Before starting your GBA Plus assessment, familiarize yourself with the intersectional methodological approach and related concepts to enrich your understanding. Several sources of information and training tools are available on Women and Gender Equality Canada’s website or Justice Canada’s internal GBA Plus Community Digital Workspace. Keep GBA Plus in mind throughout your initiative or policy development process. Make sure to start your GBA Plus early to obtain the greatest benefit.

2. Ask:

Conducting a good GBA Plus assessment starts by asking a lot of probing questions. Good questions are those that challenge your bias or assumptions: Who may be affected by the initiative both directly and indirectly? Recognizing that there is diversity within groups, how will these groups be impacted? Will some groups be excluded from benefits and if so, why? What are some possible unintended or negative consequences? What are the anticipated socio-economic repercussions? How can existing or possible future barriers be mitigated? What are the root causes of these barriers and what options put forward could prevent or avoid perpetuating disparities? What are the existing structures/frameworks (e.g. legislation or access to services) that benefit or disadvantage certain groups? How can a strengths-based approach be used to build on the resilience and protective factors existing within diverse communities?

For a more thorough GBA Plus, be sure to ask/consult others, especially those with lived experience (if possible). This will likely yield a more complete and robust analysis. Remember to challenge any assumptions or bias throughout all stages of the GBA Plus assessment.

3. Gather:

Gather relevant disaggregated qualitative and quantitative data if available (e.g., reports, documentary analyses, statistics, etc.) for the purpose of: identifying the population(s) or group(s) targeted by your initiative; describing and measuring the possible impact of the project; and, answering your questions above in #2 (ASK). Consider how your research, monitoring and evaluation will ensure that disaggregated data is collected. Justice Canada’s Research and Statistics Division, Statistics Canada (for example, the Gender, Diversity and Inclusion Statistics Hub) and Women and Gender Equality Canada (for example, the Women in Canada: A Gender-based Statistical Report) are excellent resources.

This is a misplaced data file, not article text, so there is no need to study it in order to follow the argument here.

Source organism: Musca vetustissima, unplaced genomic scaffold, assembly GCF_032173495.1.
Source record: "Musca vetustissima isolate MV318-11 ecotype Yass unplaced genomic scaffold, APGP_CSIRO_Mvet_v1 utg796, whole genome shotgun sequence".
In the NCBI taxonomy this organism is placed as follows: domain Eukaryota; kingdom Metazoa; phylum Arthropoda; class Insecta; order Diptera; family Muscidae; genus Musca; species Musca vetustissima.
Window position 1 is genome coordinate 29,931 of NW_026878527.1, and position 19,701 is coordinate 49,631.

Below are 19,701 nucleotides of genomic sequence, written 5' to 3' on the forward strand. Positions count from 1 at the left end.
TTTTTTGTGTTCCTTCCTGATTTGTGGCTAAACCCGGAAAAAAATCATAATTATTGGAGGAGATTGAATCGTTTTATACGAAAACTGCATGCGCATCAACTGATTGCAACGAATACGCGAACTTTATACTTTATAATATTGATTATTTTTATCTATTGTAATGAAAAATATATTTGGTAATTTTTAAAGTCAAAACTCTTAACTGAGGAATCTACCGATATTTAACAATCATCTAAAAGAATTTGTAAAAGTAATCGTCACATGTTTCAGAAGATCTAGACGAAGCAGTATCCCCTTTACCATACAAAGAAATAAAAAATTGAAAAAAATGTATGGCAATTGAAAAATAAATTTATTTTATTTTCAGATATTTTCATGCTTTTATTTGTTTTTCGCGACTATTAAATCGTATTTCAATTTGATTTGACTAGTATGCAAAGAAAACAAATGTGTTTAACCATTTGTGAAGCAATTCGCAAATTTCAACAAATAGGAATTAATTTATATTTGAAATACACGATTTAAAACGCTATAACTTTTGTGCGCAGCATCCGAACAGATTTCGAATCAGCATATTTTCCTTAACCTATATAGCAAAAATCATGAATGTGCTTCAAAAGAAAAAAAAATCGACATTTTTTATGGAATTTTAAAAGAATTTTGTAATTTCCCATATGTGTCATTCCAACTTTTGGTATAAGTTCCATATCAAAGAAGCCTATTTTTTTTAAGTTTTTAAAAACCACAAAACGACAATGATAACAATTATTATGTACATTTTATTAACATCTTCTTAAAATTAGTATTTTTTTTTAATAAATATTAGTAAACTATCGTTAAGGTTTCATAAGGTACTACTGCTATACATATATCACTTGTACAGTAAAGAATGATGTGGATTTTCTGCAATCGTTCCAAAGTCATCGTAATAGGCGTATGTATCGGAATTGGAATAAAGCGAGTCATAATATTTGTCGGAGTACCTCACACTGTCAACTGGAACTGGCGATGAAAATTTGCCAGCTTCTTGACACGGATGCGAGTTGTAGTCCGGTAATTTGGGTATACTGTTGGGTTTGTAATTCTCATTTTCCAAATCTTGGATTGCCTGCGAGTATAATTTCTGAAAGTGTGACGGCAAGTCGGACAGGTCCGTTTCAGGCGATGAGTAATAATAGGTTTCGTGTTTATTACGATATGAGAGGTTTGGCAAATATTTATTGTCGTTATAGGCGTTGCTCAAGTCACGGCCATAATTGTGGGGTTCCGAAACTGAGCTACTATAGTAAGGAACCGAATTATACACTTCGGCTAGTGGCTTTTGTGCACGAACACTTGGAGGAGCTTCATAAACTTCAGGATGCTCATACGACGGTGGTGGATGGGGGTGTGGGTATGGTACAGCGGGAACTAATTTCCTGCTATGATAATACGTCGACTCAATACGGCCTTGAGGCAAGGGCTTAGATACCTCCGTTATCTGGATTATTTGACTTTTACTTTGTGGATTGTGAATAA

4. Analyze:

Assess the GBA Plus impact of your initiative by analyzing the gathered data and answers to your questions against the options and next steps you are considering. This analysis will enable you to discern if there are differential impacts on various groups of people, to explore the potential consequences and to consider recommendations to mitigate potential negative consequences, if any. Be sure to analyze all options put forward and to draw conclusions regarding the GBA Plus impacts of each.

5. Implement, monitor and evaluate:

It is important to consider GBA Plus throughout the implementation and evaluation phase. During this stage, GBA Plus involves analyzing if an initiative is being implemented in a way that is consistent with the intersectional nature of the issue being addressed and tracks how different groups access and experience the initiative in order to make continuous improvements. Is the initiative reaching or having impacts on those it was intended to? Are there any unintended impacts or barriers that need to be addressed? Analyzing available disaggregated data, and making efforts to collect new disaggregated data to fill data gaps, will help to better understand the initiatives’ impacts. The findings can then inform efforts to continuously improve the initiative and ensure that any barriers or inequities are addressed.

6. Document:

Document your process and your findings. Save records of the work you have performed for your GBA Plus, your findings and any data used (records could include, for example, documents analyzed, repercussions identified, mitigation options/strategies). Be prepared to share a report or the key points of your GBA Plus with senior officials.

7. Comply/Attest:

Complete and submit the Due Diligence and Evidence-based Analysis Tool, which is mandatory for all Justice-led and co-led MCs. This tool contains questions about factors to be considered systematically in policy and program development (e.g. gender, official languages, diversity, etc.) in order to enhance integrated decision-making and ensure good public policy. This information could be used to support Women and Gender Equality Canada-led annual reporting to Parliament.

Recognizing that there are various complementary ways to approach a GBA Plus assessment, in addition to the steps above, please also consult the Step-by-Step Guide released by Women and Gender Equality Canada.

The information contained in this Annex is subject to change as required.

Annex D: Justice Canada GBA Plus Impact Assessment

Justice Canada is dedicated to helping to foster fair outcomes for diverse groups of Canadians by applying GBA Plus as part of evidence-based policy development. To increase performance monitoring and reporting, and to support the application of the Policy on GBA Plus, Justice Canada has established GBA Plus impact assessments as an ongoing process. The impact assessments examine progress on the application of GBA Plus to Justice Canada initiatives by measuring: 1) the timeliness; and, 2) the meaningful influence of GBA Plus. Initiatives currently included are Justice-led MCs, TB Submissions and Budget Requests. The goal is for 85% of included initiatives to achieve a level of acceptable or higher performance for both indicators each fiscal year. Ongoing assessments and improvements will continue to ensure Justice Canada strengthens the timeliness and meaningfulness of the application of GBA Plus.